• Data to be transmitted on the unlicensed downlink carrier may be partitioned into one or more transport blocks and multiple transport blocks are transmitted in each sub-frame. The UE acknowledgements (ACKs) or negative acknowledgements (NACKs) may each transport block separately, and the eNodeB 402 tracks the acknowledgements of these transport blocks to determine the average data loss rate of each UE in a reservation period 410.
  • In some embodiments, existing LTE schedulers may be leveraged, which may be executed before the transmission of every subframe. Before each subframe transmission, a pre-scheduling step that sorts the set of UEs to be scheduled according to their frame loss rates may be performed in accordance with the present principles. Subframe resources in the unlicensed CC may then be assigned to the UEs in increasing order of their loss rates. The UEs that remain after all RBs are assigned are the predominantly interference-prone UEs, and these may then be scheduled in the licensed CCs in accordance with various embodiments of the present principles.
  • Referring now to FIG. 5, a diagram of a system/method 500 for data transport with long Term Evolution (LTE)/WiFi coexistence using extendable channel reservations is illustratively depicted in accordance with an embodiment of the present principles. In one embodiment, fairness may be enabled using A2TS-Aware contention in accordance to the present principles. For example, Carrier Sense Multiple Access (CSMA) behavior in WiFi may be influenced by the contention window and backoff policies. However, WiFi CSMA policies may not be directly applied efficiently for two reasons.
  • First, the WiFi channel access probability is constrained by the maximum and minimum contention window sizes, Wmax and Wmin, respectively. Existing WiFi contention window ranges are appropriate for typical WiFi frame sizes. However, each TALOS reservation duration may be appreciably longer (e.g., 1-10 ms for LAA-LTE, tens of ms for LTE-U ) than a WiFi frame. If we keep the channel access probability unchanged, TALOS will occupy an unfair share of the channel, leading to starvation of the WiFi nodes.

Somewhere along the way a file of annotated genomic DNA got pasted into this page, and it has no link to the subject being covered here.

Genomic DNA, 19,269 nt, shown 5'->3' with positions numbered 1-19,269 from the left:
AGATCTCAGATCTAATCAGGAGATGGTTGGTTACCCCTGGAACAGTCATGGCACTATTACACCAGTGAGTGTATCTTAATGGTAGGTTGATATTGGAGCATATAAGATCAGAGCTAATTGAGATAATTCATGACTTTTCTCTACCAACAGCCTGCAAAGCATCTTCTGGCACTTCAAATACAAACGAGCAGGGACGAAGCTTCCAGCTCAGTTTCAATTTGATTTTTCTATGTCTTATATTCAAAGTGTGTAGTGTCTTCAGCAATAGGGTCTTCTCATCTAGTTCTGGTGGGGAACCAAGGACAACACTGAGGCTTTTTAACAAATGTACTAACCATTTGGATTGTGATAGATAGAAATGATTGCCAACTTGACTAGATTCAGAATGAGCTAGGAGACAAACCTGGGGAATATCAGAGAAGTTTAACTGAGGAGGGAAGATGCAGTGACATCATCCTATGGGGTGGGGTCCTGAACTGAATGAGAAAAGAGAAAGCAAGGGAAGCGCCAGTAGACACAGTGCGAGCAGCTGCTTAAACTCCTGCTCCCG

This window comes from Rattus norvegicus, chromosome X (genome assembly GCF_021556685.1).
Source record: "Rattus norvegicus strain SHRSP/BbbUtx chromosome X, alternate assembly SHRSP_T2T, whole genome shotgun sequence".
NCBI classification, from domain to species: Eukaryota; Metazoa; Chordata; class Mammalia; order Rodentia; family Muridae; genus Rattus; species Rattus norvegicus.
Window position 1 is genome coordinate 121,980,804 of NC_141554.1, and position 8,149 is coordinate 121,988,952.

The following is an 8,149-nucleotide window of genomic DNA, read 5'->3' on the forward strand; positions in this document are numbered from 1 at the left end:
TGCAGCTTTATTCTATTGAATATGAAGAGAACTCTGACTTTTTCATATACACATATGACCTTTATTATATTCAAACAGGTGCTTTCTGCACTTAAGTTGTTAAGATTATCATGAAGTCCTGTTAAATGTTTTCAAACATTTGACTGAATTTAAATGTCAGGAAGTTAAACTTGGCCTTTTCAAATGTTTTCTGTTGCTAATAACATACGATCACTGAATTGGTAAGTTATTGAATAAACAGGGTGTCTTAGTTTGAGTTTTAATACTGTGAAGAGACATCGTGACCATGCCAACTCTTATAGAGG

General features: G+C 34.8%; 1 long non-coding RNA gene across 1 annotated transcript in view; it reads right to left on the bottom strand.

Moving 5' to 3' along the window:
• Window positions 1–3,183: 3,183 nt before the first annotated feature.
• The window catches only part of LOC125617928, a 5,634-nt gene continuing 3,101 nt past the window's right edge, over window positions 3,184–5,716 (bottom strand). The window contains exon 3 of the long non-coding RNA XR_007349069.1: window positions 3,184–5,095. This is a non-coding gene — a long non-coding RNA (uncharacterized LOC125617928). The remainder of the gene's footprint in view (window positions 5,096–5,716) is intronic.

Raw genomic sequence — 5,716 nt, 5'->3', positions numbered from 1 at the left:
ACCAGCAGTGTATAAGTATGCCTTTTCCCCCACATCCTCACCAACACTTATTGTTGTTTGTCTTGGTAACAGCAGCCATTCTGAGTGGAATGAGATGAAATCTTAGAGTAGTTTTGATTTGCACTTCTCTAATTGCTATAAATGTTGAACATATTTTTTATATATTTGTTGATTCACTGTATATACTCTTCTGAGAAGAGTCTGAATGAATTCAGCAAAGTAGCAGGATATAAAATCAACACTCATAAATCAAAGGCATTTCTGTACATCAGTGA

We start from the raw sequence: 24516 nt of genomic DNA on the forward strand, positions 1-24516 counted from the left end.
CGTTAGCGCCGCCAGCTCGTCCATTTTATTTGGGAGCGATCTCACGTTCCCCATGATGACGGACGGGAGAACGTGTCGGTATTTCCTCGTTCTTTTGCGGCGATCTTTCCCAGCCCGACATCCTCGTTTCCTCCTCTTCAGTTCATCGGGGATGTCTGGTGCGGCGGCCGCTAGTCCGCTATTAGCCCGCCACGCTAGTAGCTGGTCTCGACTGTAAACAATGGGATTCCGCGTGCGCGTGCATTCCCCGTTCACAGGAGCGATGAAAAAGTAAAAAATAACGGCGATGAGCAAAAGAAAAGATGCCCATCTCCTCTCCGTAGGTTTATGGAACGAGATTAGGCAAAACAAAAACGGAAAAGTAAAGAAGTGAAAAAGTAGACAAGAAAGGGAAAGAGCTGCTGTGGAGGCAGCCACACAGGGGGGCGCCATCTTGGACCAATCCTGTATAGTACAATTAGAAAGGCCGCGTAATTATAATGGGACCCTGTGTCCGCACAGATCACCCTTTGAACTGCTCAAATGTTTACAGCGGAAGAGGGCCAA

• Second, the present principles may employ a one-to-many transmission model (e.g., as shown in FIG. 6). The probability that at least one UE encounters a collision from WiFi is now significantly higher. Hence, if the system and method according to the present principles backs off even if one UE experiences a collision, then it is very likely to experience a high incidence of backoffs and may thus be starved of throughput. On the other hand, if back offs only occur when all UEs experience collisions, then it is likely to be overly-aggressive in contending for the channel, leading to unfairness for WiFi.
  • In some embodiments, fair channel access may be provided by scaling contention window sizes during channel reservations (e.g., 508, 512) over time 506 in accordance with the present principles. For example, compare a network with WiFi APs/STAs and LTE eNodeBs/UEs with another network where the LTE eNodeBs/UEs are replaced with WiFi APs and STAs, respectively. If the WiFi APs/STAs from the first network obtains the same throughput as in the second network, then we consider the LTE share of the channel to be fair. To enable such fair sharing, contention mechanisms may be modulated along two fronts as follows.